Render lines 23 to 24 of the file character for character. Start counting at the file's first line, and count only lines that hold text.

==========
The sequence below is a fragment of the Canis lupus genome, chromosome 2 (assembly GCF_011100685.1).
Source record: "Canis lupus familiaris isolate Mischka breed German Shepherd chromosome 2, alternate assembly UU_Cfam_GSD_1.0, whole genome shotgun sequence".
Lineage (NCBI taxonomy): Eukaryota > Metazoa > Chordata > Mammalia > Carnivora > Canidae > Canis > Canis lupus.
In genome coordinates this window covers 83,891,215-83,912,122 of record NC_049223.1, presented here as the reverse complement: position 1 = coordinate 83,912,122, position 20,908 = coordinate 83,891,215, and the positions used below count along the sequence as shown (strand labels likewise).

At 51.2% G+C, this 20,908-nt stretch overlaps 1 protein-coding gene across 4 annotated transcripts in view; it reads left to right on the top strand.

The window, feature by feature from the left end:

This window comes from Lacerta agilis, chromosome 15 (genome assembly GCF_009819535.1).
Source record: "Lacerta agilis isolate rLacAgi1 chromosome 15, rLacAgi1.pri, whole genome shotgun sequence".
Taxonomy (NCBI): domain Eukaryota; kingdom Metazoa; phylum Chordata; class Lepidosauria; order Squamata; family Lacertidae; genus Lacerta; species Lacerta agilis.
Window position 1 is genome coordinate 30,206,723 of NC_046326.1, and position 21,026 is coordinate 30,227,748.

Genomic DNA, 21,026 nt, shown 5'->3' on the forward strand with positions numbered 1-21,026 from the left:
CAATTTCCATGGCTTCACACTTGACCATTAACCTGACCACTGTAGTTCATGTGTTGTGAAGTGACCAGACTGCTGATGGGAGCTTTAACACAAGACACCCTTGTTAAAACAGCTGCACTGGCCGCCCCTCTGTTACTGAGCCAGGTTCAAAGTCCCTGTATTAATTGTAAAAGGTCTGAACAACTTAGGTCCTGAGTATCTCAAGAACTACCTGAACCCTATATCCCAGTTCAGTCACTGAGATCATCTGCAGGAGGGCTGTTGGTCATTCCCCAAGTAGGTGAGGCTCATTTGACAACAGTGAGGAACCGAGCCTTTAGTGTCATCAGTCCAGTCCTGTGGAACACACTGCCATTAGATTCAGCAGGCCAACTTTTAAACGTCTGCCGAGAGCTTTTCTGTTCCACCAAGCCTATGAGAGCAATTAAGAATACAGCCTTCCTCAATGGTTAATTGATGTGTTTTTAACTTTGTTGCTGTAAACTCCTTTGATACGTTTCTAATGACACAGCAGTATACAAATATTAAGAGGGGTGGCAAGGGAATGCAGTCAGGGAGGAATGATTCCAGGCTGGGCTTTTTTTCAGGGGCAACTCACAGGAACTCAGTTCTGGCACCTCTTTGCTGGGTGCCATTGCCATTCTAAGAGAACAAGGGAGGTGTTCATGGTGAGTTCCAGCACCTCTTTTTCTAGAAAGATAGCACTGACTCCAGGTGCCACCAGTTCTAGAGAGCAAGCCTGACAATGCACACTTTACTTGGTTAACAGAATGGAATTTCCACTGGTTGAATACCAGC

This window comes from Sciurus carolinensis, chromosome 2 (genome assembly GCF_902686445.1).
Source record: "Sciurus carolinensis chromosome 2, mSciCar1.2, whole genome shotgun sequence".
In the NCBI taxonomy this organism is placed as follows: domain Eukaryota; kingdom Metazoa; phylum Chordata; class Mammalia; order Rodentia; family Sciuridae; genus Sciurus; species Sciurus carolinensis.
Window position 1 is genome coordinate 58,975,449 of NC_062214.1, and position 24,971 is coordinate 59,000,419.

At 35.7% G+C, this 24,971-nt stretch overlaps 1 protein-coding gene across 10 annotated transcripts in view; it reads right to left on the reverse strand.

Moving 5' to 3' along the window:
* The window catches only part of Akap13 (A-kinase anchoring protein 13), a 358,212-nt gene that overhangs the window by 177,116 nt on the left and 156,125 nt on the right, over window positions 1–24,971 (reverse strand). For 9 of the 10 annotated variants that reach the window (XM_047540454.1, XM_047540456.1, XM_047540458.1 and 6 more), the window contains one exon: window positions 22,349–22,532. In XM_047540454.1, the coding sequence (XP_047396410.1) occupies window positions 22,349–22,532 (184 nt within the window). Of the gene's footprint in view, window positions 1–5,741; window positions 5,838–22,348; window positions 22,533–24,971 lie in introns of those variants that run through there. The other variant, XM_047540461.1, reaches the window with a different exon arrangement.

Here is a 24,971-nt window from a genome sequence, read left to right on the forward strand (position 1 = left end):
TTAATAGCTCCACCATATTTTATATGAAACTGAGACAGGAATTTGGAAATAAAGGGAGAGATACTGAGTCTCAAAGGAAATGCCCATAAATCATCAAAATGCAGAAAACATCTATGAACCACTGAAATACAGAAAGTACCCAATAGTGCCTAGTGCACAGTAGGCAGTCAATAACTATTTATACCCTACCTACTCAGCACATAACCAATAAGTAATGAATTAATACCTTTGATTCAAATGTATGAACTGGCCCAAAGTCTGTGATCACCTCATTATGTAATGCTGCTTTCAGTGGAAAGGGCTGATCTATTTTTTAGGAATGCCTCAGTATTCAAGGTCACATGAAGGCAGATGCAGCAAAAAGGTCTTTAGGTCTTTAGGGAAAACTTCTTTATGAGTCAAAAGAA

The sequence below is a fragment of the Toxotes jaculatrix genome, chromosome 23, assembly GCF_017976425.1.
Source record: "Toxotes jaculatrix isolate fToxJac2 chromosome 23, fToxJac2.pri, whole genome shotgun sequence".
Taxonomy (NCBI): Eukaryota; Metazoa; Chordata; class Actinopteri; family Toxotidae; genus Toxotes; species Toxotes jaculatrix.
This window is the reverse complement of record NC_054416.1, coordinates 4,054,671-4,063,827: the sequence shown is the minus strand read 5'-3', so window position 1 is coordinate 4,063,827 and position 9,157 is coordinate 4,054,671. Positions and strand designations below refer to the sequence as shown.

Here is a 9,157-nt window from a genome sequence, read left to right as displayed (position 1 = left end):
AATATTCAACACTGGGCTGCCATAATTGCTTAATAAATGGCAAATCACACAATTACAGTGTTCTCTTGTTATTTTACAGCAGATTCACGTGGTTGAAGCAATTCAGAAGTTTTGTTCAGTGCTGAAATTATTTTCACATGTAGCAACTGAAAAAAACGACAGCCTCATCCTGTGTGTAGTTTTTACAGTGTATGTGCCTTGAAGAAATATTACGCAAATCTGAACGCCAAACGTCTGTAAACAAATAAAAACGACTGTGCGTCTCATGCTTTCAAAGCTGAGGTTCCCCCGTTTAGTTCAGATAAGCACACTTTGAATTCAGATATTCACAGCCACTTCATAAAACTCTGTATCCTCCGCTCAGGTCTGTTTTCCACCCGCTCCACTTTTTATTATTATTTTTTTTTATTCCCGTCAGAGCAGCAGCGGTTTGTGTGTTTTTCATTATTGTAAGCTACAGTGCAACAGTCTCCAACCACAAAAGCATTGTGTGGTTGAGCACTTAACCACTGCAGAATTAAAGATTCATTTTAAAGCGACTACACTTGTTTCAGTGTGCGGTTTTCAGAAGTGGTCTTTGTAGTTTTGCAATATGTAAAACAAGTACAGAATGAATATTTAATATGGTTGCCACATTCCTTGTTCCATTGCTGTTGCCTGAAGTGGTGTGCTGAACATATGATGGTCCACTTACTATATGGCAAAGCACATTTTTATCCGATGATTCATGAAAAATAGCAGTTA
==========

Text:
Source record: "Toxotes jaculatrix isolate fToxJac2 chromosome 23, fToxJac2.pri, whole genome shotgun sequence".
Taxonomy (NCBI): Eukaryota; Metazoa; Chordata; class Actinopteri; family Toxotidae; genus Toxotes; species Toxotes jaculatrix.